America Online is warming up to instant messaging video features that it once dismissed as irrelevant, in the latest sign that the company is playing catch-up to rivals in a key communications technology that it pioneered.
AOL on Monday confirmed that it has begun testing a feature that lets subscribers swap video clips over its instant messaging software. The feature, dubbed "record and forward," lets people record video through a Webcam and send the file to another AOL IM user via a peer-to-peer connection. Recipients play back the video as a downloaded file, not as a live stream. "What we are seeking to do with this record and forward video feature is to test its adoption and popularity with our audience and determine its potential as a possible feature within a future AOL client," AOL spokesman Derrick Mains said in an e-mail. "Although video over IM has yet to take off with a mass-market audience, we have seen it begin to catch on among early adopters as other services offer it as a feature."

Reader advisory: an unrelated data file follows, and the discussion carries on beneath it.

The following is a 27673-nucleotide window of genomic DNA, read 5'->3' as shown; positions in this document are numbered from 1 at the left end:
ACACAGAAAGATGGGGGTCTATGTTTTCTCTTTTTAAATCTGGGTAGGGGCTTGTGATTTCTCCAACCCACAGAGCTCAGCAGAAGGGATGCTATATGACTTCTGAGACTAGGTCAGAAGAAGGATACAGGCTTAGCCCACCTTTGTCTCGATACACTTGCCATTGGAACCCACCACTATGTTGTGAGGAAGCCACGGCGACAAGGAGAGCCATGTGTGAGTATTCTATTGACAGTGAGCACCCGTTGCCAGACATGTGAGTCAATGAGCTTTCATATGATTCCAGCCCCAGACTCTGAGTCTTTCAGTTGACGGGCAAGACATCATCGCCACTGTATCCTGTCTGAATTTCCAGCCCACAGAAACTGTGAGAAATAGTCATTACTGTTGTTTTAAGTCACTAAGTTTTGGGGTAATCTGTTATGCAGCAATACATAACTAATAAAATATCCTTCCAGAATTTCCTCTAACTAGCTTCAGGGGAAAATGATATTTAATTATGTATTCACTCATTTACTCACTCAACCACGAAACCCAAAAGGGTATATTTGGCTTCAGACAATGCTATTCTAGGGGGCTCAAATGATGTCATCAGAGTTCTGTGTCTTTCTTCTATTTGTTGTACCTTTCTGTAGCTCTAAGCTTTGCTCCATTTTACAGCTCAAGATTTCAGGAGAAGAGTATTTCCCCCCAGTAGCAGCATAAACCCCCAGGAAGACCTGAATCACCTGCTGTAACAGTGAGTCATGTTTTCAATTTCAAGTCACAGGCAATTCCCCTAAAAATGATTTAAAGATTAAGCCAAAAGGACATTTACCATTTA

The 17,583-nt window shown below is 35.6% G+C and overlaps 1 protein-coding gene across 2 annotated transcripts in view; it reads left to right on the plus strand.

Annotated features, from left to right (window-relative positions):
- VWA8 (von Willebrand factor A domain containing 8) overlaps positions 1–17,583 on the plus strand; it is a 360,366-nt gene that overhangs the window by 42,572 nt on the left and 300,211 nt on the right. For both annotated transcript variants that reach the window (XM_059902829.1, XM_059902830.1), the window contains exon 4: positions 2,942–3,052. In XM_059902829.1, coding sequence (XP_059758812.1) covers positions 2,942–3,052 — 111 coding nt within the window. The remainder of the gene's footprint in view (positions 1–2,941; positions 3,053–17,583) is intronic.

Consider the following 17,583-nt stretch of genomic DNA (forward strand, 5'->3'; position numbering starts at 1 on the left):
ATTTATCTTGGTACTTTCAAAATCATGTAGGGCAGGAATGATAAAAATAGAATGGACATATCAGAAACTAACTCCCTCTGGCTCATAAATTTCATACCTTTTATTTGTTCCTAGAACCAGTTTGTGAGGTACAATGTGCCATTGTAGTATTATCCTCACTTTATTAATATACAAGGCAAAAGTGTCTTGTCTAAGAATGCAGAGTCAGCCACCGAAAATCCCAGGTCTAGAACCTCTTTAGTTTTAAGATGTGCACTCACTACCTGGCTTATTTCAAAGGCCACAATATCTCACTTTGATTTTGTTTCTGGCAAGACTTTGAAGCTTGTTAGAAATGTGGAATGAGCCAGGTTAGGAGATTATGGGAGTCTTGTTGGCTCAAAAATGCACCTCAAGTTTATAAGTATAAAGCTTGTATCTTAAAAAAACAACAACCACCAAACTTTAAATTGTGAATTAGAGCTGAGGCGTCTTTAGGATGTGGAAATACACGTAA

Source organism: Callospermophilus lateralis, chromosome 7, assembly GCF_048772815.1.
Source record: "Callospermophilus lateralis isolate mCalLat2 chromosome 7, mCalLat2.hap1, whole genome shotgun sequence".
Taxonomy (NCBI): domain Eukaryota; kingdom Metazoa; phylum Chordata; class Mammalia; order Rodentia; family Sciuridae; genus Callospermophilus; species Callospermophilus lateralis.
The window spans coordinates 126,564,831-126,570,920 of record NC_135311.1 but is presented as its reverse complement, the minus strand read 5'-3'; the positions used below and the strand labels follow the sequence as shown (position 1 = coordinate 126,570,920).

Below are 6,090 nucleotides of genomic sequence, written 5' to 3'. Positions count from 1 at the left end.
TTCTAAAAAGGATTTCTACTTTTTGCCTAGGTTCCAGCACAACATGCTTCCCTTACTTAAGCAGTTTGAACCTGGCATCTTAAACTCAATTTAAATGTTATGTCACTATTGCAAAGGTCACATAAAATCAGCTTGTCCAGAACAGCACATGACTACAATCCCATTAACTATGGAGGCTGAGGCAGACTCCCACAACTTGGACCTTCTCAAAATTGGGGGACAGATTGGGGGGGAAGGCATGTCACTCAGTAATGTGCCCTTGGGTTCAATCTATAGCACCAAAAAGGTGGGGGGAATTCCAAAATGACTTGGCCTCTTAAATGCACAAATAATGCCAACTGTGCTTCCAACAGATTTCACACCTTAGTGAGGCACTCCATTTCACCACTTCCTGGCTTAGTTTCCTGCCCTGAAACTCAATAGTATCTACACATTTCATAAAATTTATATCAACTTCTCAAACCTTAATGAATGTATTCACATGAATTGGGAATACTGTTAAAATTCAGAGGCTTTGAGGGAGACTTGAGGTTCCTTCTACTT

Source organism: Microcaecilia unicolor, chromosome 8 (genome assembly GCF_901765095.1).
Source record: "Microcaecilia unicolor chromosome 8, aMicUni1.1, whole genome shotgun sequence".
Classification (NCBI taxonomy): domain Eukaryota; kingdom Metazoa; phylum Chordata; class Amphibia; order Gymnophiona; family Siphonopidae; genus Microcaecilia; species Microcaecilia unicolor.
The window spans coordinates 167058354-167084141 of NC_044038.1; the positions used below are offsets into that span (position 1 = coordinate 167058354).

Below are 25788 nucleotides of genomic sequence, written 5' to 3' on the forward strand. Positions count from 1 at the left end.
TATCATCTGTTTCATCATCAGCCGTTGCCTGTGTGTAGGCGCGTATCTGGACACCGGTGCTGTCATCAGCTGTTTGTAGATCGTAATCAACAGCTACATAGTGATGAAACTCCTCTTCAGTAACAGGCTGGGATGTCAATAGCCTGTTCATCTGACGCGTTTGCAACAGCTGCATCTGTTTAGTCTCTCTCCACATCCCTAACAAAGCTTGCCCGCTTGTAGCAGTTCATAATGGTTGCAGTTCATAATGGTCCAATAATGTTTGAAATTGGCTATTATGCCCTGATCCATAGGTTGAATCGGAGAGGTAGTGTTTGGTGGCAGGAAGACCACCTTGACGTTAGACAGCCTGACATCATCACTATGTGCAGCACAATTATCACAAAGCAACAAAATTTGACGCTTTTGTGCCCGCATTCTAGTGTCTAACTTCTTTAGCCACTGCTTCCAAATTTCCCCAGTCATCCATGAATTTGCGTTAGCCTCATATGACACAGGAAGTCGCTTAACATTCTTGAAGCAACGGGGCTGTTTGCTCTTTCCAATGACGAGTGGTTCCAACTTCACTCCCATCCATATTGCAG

The decision to explore new features for IM comes amid broad disarray at AOL Time Warner's AOL division, which is seeking to revamp its service to stem defections to high-speed Net providers and lower-priced dial-up services while fending off investigations of its accounting practices. The effects are being felt even in its IM business, where the company's ICQ and AOL Instant Messenger (AIM) services have dominated for years. AOL's test marks a significant reversal for the company on the IM development front. Until recently, AOL executives discredited video IM's consumer appeal and prided themselves on keeping IM free from the bells and whistles adopted by competitors such as Yahoo.
News source: C|net